Taxpayer did not disclose full earnings in self assessment

A tax tribunal has rejected an appeal by a business owner who faced a tax investigation over discrepancies between his earnings and tax returns for his delivery company

In Matharu [2019] UKFTT 0528 (TC), HMRC identified that the company statements of the appellant, Mr Bhapinder Matharu, showed large cash movements between his company, Matharu Delivery Service Ltd and his personal bank accounts, while company wages exceeded the director’s P60 and dividends.

There were also other amounts, which were not accounted for correctly, that had been transferred between the company and betting companies.

HMRC launched an investigation in November 2017 based on the grounds that it believed Matharu’s self-assessment tax return for 2015/16 may be inaccurate. The letter included a schedule of information and documents needed to carry out HMRC’s check, including evidence to support the dividends of £23,000 received as well as a P60 to verify the £8,786 received as pay from employment.

HMRC issued an information notice to the appellant under Finance Act 2008 (FA 2008), Sch 36, para 1 demanding the appellant produce all private bank and/or building society accounts.

Matharu partly complied with the notice but failed to supply all private bank and/or building society account statements, cheque book stubs and deposit book counterfoils.

While carrying out a review of Matharu’s company bank statements, HMRC found that Matharu had taken out a director’s loan of £71,150 from his company and had repaid £48,950. However, under the heading of ‘wages’ the company had paid Matharu £40,060 whereas his P60 showed a salary of £8,786.76.

A dividend voucher indicated Matharu had received a dividend of £23,000. In addition, the summaries showed that the company had paid Betfred £158,000 and a further £26,000 to 32Red. He had also received £153,360 from Betfred.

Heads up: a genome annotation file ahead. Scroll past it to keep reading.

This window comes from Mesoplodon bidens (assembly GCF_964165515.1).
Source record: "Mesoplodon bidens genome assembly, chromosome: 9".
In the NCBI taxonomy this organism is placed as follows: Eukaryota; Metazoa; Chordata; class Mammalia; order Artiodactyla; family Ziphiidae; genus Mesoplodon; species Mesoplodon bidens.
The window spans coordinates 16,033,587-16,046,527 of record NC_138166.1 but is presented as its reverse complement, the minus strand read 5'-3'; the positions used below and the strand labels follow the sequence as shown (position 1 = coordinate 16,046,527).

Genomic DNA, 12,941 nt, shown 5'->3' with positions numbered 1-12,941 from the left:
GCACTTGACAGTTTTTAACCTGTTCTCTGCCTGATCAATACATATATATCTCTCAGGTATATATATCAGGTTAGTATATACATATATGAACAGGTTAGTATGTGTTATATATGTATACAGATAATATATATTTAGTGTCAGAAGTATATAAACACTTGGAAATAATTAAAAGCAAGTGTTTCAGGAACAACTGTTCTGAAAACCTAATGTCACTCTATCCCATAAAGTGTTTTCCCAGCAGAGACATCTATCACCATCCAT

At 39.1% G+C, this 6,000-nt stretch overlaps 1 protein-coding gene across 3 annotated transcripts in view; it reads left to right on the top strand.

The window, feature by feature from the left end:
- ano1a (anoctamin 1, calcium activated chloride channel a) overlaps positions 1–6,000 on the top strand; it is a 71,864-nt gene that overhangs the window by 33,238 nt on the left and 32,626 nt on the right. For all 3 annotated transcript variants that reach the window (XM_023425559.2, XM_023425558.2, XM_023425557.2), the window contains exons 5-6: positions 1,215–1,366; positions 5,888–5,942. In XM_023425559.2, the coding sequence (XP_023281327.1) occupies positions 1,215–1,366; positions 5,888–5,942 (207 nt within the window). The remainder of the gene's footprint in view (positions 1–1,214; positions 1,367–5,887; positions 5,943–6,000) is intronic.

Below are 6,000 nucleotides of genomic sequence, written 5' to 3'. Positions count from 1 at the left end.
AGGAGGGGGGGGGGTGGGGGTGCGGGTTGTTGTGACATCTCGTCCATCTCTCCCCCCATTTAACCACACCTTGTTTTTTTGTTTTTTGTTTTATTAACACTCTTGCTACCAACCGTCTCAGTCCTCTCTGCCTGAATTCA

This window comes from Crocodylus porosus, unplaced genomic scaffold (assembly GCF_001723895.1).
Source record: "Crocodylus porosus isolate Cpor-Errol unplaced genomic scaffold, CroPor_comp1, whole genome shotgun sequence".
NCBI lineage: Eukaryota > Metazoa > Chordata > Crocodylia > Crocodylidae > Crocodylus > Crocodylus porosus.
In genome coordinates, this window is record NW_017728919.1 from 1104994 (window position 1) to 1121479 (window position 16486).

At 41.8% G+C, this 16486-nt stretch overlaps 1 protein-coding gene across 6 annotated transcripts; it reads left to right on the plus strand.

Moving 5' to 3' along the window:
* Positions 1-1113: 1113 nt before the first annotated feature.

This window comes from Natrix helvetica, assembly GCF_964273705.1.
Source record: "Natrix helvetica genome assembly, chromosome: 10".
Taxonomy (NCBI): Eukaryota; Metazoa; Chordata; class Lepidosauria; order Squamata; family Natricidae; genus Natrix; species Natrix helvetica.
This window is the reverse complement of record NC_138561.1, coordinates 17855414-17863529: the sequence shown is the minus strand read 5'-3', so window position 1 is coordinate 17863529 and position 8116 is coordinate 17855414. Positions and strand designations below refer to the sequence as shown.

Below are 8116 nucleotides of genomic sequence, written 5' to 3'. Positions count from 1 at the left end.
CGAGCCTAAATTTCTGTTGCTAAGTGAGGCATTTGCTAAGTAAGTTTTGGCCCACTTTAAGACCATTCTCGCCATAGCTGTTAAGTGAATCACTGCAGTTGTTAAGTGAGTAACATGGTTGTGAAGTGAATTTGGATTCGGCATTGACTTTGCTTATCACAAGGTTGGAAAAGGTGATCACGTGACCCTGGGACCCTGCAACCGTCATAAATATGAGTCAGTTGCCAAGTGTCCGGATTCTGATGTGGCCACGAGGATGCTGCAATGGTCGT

The appellant appealed against the notice on the main ground that Condition B in FA 2008, Sch 36, para 21(6) had not been met.

Condition B required that HMRC had reason to suspect that an amount that ought to have been assessed may not have been assessed.

When the appeal went to the First Tier Tribunal (FTT), the appellant argued that it was quite normal for small companies to describe withdrawals by a company director as ‘wages’.

Matharu argued that his case reflected the decision in Betts [2013] TC 02824, which the FTT rejected.

The tribunal said: ‘It is clear, in our judgment, that in order for condition B to be met, there has to be reason to suspect that an amount that ought to have been assessed to relevant tax for the chargeable period may not have been assessed as regards the appellant.

‘That is the plain and ordinary meaning of paragraph 21(6)(a) and we see no reason to go behind that. Seeking information or documents in order to meet condition B is simply the wrong way round in our judgment.'

In Betts, HMRC had agreed that none of the information held by HMRC either singly or taken together, gave reason to suspect that an amount that ought to have been assessed to relevant tax for the chargeable period may not have been assessed.

The FTT found that Matharu did not provide any evidence to support his assertion that what the company described as wages covered more than salary. As such, HMRC was entitled to consider the description ‘wages’ at face value and thus had reason to suspect that Matharu’s tax return might be wrong.

Betts was distinguishable from this case as in this instance HMRC clearly had evidence which gave them ‘reason to suspect’ in accordance with condition B as laid down in FA 2008, Sch 36, para 21(6).

The FTT agreed that HMRC had ‘reason to suspect’ an underassessment and held that condition B had been met at the time the information notice was issued. Accordingly, the appeal was dismissed.

Sara White

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